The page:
Carts connect with homeless

People push large carts with supplies across Bloor Street West in downtown Toronto.
Volunteers push outreach carts across Bloor Street in Toronto, beginning another round of helping those in need.
 on May 30, 2023
Michael Hudson

Prophetic ministry turns heads in affluent neighbourhood

Along busy Bloor Street West and through the upscale streets of Yorkville, two industrial tool carts loaded with food and supplies are bringing hope and support to some of Toronto’s most vulnerable residents.

The idea was born during the COVID-19 pandemic, when the Common Table drop-in, a ministry of Church of the Redeemer, Bloor St., had to shut its doors to indoor programming. “Everything had to be outside,” says Bill Ryan, Common Table’s current director. “We began serving the meals from the front of the church. They’re coming to the doors of the church almost as if to receive the Eucharist. It’s that kind of very moving experience.”

But along with those who’d been attending the drop-in’s weekday programs, the ministry’s staff and volunteers were aware of another community of people who were living on the streets as a result of the pandemic. “Shelters had to get their numbers down to provide the appropriate two-metre spacing. That put a lot of people on the street,” says Mr. Ryan, who was himself the director of a shelter at the time. “Common Table’s response to that was, let’s take the needs to the community, wherever they might be.”

What started as a response to the pandemic has now become a permanent fixture of Common Table’s ministry. Every Thursday and Friday, a group of four staff and volunteers serves sandwiches and food from the carts outside Redeemer starting at 10 a.m. Once everybody there has been served, they hit the sidewalks.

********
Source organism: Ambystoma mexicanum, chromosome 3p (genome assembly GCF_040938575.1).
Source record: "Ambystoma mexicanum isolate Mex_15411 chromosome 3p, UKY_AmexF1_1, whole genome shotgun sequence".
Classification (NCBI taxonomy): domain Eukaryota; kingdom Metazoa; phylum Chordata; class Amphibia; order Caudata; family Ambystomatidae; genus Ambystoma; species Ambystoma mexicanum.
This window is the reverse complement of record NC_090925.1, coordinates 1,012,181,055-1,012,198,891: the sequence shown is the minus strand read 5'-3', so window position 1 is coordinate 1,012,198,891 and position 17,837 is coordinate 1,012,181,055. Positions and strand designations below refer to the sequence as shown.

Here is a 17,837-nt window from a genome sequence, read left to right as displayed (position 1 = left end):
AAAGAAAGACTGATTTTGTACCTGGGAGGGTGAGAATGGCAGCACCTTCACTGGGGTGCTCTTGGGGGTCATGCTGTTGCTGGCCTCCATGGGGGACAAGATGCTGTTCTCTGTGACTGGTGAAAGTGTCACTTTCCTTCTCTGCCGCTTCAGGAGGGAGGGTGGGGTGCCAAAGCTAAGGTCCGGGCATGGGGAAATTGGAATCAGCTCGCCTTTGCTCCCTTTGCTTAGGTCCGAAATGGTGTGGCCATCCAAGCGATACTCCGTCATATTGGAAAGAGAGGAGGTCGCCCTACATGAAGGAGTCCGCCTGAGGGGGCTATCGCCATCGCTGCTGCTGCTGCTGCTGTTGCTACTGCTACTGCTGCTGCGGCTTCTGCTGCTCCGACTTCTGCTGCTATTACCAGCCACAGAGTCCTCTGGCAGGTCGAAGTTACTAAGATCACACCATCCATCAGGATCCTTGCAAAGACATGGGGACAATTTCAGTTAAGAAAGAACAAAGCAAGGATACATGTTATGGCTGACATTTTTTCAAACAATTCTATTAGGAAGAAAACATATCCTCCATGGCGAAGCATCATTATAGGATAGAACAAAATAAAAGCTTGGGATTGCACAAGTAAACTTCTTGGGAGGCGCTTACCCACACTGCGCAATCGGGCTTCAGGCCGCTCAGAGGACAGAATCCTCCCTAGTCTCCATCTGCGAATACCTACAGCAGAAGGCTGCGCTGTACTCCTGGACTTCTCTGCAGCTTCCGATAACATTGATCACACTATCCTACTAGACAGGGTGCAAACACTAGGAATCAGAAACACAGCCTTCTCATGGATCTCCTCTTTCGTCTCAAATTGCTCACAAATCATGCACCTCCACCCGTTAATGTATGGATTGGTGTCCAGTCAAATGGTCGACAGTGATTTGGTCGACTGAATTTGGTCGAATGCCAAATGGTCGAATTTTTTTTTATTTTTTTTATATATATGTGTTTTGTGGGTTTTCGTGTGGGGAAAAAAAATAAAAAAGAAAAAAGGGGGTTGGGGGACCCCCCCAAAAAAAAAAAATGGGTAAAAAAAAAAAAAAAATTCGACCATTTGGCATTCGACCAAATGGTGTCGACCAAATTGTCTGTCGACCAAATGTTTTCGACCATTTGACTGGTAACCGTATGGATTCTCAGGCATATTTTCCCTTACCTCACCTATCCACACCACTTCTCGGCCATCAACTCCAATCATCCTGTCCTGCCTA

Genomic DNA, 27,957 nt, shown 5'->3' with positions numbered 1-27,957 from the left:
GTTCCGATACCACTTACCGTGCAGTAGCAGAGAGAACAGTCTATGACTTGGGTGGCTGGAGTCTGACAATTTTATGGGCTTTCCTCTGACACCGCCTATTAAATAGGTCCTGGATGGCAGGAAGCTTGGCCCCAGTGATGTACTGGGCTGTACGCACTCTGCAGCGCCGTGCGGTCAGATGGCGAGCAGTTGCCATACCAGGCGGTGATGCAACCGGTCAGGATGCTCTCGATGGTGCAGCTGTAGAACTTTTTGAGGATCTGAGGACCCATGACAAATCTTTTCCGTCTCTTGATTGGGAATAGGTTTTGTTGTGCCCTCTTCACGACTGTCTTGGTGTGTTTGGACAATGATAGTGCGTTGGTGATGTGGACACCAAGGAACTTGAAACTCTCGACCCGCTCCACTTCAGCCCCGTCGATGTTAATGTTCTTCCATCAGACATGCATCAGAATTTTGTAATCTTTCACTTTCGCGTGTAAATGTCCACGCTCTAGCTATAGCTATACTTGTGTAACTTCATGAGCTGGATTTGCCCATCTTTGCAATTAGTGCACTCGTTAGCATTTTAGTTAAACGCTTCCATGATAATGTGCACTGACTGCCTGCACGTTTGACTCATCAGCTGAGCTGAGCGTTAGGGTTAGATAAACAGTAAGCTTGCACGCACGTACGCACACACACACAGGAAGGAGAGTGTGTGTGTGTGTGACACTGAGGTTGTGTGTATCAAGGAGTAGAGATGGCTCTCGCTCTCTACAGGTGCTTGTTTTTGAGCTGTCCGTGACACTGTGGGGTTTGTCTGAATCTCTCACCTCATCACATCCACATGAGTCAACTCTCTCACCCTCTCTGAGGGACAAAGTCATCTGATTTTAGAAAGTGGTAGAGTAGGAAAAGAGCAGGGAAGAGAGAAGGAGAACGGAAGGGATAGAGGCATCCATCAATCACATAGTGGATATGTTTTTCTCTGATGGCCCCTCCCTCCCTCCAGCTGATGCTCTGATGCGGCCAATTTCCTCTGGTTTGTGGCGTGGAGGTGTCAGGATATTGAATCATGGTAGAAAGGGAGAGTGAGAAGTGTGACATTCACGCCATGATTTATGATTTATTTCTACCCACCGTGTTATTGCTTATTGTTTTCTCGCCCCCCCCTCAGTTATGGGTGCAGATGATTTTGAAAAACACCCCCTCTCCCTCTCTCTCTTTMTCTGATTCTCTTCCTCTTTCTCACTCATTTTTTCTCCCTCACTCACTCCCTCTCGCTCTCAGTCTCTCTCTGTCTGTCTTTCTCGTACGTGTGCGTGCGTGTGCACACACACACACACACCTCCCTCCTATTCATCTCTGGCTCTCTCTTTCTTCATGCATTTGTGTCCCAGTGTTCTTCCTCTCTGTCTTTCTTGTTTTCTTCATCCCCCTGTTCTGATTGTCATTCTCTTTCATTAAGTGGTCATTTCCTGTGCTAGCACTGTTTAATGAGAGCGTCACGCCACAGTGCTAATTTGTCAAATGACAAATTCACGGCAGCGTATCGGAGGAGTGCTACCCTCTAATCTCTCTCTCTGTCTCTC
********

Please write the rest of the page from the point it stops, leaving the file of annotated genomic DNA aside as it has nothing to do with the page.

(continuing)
“We take them to the places we know within about a one-kilometre radius of the church where the homeless would be, many of whom we didn’t have contact with prior to going out and finding them,” says Mr. Ryan. “We go past Louis Vuitton, we go past Tiffany’s and Cartier and all the other designers. People stare at us.”

The front cart features bottled water, a variety of sandwiches, boiled eggs, baked goods, fresh fruit and granola bars. The second cart includes hot coffee, yogurt and hot oatmeal with choices of brown sugar, milk and cinnamon, along with condoms and Common Table’s newsletters.

There are more supplies inside the carts, including a medical kit, toiletries, socks and underwear, hats and gloves in the winter, safe injection kits, some clothing and sometimes sleeping bags. “We go out fully equipped. Some days nobody asks for any of that stuff – they just want the food – and other days there’s great demand for it,” says Mr. Ryan.

They take the carts east to Bay and Bloor and then further on to Yonge and Bloor, meeting homeless people whom they’ve come to know by name. A stop added to the route more recently is the Toronto Reference Library. “We actually go into the library, because especially in colder weather a lot of the homeless and near-homeless are there. They use the computers, some of them are sleeping there,” says Mr. Ryan. “The security guards welcome us now. They’re happy we’re coming.”

One or two of the Common Table group will wander through the stacks looking for people on different floors, working on information from the security guards about where unhoused people can often be found. The team typically serves 10-12 people at the library alone.